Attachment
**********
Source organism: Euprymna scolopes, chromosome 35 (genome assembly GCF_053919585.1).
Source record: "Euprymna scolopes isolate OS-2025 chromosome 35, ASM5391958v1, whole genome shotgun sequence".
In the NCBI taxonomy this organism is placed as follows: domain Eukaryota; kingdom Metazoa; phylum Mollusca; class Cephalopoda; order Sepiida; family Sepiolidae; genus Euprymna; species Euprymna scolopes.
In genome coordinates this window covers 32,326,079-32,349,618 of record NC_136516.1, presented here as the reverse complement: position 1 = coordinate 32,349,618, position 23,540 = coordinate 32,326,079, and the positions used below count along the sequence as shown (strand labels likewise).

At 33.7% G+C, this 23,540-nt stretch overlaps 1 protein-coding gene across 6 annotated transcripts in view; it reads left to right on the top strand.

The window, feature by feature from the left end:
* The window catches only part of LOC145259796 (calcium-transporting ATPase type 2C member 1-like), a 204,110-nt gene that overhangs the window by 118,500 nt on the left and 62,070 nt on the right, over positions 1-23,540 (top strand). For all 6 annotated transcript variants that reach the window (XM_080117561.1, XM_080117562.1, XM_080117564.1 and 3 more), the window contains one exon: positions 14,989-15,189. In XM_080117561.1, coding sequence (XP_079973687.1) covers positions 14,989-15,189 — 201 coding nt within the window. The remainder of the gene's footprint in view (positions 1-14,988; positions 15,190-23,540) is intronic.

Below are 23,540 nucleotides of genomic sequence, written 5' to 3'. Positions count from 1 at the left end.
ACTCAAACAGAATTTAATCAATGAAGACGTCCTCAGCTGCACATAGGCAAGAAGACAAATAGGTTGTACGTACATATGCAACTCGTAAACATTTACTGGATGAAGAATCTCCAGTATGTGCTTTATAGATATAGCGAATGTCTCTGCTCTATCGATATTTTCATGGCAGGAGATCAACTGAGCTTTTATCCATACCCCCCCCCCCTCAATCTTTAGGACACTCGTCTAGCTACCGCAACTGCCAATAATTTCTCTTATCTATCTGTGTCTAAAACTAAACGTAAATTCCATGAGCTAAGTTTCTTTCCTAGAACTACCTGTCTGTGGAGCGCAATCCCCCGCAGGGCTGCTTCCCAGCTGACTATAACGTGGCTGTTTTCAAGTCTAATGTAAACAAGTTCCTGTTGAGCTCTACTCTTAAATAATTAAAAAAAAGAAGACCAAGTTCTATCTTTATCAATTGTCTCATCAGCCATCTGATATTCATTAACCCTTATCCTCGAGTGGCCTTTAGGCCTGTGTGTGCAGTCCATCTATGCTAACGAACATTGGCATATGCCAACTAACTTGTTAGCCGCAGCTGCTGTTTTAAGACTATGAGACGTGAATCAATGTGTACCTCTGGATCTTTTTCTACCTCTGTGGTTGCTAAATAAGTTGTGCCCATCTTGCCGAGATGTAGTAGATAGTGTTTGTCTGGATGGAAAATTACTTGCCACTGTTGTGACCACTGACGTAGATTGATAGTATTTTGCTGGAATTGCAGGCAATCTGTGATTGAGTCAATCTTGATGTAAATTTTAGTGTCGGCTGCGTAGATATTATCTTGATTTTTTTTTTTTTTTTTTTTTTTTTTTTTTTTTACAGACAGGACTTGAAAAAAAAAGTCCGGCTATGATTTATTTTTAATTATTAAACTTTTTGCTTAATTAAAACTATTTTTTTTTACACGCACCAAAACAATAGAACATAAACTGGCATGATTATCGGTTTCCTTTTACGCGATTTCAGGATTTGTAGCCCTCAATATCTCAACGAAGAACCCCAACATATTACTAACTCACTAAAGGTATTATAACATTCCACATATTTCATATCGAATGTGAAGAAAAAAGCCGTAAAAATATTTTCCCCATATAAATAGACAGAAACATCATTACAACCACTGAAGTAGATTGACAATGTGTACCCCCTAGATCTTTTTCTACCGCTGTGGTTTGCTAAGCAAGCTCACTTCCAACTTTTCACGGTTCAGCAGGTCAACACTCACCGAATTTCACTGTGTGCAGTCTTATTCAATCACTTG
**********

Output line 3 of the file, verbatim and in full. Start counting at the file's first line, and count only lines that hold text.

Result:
In the NCBI taxonomy this organism is placed as follows: domain Eukaryota; kingdom Metazoa; phylum Mollusca; class Cephalopoda; order Sepiida; family Sepiolidae; genus Euprymna; species Euprymna scolopes.